cured of her gloom, with no more sadness in her heart than there were wrinkles on her brow.
The good sisters, who had been so sure of her vocation, noticed with much astonishment that Mademoiselle Rouault seemed to be slipping from their grasp. So prodigal had they been, in fact, of sacred offices, of prayers and retreats and sermons, so constantly had preached the veneration due to saints and martyrs, so often had instilled the principles of modesty and salvation, that she had reacted like a horse ridden on too tight a rein. She stopped short, and the bit slipped from between her teeth. Her spirit, positive and assertive for all its wild enthusiasms, that had loved the church for its flowers, music for the words of ballads, and literature for its sentimental thrills, revolted when faced by the mysteries of the faith. She felt the irk of a discipline which was at odds with her temperament. When her father removed her from the school, no one was sorry to see her go. The Superior even discovered that, during her last weeks there, she had shown a lack of respect towards the community.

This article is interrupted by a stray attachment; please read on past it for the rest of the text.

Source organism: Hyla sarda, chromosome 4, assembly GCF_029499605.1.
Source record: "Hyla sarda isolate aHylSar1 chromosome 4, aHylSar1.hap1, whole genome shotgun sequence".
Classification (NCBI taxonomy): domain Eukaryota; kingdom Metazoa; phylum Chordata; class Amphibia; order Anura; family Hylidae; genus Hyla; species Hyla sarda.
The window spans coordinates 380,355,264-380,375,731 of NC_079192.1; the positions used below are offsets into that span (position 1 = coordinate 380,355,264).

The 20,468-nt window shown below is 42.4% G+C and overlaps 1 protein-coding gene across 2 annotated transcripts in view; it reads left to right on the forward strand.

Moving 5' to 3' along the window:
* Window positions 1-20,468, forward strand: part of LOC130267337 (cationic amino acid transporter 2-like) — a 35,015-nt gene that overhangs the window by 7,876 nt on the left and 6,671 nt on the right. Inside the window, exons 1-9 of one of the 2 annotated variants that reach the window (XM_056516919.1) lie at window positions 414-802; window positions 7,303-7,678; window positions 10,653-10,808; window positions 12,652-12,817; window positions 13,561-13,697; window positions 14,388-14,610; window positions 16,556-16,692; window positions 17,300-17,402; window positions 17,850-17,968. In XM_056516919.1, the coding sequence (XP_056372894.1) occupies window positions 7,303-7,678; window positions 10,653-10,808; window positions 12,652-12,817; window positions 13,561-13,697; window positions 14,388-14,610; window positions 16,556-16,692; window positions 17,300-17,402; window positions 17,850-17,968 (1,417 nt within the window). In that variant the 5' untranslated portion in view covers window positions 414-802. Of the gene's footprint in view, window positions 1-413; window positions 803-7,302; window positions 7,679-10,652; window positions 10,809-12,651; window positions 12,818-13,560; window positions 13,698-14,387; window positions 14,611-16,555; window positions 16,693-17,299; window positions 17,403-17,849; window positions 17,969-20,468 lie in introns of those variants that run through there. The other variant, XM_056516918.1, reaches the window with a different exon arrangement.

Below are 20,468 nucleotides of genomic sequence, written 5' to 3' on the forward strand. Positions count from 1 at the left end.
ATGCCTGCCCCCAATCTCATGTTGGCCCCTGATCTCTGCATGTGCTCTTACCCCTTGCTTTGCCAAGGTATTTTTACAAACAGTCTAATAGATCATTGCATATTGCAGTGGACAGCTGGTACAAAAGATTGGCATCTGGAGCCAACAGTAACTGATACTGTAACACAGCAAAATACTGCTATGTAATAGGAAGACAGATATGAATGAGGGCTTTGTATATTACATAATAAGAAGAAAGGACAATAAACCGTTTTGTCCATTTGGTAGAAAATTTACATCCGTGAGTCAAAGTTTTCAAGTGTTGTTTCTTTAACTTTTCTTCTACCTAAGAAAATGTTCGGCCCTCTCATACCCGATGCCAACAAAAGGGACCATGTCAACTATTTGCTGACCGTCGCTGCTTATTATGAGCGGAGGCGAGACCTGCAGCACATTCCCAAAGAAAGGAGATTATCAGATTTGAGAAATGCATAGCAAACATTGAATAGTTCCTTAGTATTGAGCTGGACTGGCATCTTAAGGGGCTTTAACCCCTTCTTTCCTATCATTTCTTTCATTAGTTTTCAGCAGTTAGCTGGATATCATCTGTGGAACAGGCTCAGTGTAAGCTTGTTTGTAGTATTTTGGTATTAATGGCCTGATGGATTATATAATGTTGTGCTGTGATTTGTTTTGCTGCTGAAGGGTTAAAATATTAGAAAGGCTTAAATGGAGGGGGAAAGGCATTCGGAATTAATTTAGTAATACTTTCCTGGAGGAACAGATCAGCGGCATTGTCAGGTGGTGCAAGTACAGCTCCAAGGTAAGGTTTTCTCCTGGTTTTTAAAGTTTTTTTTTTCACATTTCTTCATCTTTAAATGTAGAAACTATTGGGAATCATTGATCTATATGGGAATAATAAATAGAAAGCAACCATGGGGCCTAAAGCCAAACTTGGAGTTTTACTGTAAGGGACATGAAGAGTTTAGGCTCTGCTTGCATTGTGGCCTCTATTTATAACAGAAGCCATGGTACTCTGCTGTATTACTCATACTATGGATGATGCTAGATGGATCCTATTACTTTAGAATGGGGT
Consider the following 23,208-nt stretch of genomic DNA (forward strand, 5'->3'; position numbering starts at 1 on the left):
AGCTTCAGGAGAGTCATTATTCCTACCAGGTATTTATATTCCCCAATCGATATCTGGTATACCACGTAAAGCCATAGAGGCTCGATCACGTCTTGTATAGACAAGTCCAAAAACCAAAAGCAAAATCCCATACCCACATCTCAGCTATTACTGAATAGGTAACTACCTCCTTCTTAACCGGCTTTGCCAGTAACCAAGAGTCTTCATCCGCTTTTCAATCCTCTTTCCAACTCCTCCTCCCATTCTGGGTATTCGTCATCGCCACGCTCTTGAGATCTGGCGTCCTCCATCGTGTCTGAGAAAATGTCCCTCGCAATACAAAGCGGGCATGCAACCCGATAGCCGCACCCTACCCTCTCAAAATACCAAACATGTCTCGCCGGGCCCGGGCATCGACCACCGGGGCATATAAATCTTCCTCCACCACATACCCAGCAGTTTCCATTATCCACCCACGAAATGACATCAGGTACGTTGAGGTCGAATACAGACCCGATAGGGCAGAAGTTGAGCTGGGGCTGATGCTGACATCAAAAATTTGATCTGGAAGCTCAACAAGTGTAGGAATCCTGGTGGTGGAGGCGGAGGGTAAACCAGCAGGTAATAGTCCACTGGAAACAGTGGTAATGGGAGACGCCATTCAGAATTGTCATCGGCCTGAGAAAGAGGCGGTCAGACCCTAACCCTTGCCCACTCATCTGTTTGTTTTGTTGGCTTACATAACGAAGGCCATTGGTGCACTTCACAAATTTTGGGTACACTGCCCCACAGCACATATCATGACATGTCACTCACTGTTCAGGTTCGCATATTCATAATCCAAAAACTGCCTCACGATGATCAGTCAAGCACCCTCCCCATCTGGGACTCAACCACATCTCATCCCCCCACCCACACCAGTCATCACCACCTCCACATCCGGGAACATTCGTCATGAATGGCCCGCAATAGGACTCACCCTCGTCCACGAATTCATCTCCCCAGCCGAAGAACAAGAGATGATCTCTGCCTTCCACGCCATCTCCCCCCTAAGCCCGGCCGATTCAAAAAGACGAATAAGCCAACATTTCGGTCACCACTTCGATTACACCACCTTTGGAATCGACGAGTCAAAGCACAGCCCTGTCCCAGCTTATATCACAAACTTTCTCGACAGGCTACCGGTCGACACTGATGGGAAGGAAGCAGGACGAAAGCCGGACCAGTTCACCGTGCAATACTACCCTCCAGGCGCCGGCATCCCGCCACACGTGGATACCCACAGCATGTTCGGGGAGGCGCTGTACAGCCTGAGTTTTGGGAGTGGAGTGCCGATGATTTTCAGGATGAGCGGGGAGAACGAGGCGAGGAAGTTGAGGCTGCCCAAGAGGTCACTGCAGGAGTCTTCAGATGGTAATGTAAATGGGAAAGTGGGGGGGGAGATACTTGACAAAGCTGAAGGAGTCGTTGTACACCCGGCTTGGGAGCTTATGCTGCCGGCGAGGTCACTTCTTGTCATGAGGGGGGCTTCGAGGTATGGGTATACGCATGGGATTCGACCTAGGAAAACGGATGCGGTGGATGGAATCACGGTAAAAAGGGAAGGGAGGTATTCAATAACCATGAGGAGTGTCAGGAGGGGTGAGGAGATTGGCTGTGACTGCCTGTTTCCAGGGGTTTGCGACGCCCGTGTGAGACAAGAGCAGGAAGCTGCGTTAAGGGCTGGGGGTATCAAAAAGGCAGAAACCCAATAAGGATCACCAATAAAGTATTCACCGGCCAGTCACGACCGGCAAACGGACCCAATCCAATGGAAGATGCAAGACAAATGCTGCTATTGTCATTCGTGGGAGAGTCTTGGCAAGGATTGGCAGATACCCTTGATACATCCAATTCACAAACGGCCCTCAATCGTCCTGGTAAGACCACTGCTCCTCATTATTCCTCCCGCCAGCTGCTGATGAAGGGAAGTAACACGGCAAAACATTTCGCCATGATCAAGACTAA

At first, after reaching home, she took pleasure in ordering the servants about, but soon grew out of love with country scenes, and began to regret her convent. By the time Charles first came to Les Bertaux she saw herself as stripped of all illusions, with nothing more to learn and nothing more to feel.
But the anxieties of her new duties, or, perhaps, the stimulus of a man's mere presence in the house, had been sufficient at that time to convince her that she was finally within grasp of that marvellous passion which hitherto had hovered, like a great red-winged bird, in the skies of poetry. But now she could not believe that this uneventful existence was the happiness she had dreamed of.
SHE used to reflect at times that these ought none the less to be the best days of her life, the honeymoon, as they called it. To taste its sweetness, she should doubtless have travelled to those lands with sounding names where newly-wedded bliss is spent in exquisite languor.* Seated in a post-chaise behind curtains of blue silk, she should have climbed, at walking pace, precipitous mountain roads, listening to the postillion's song echoing from the rocks to the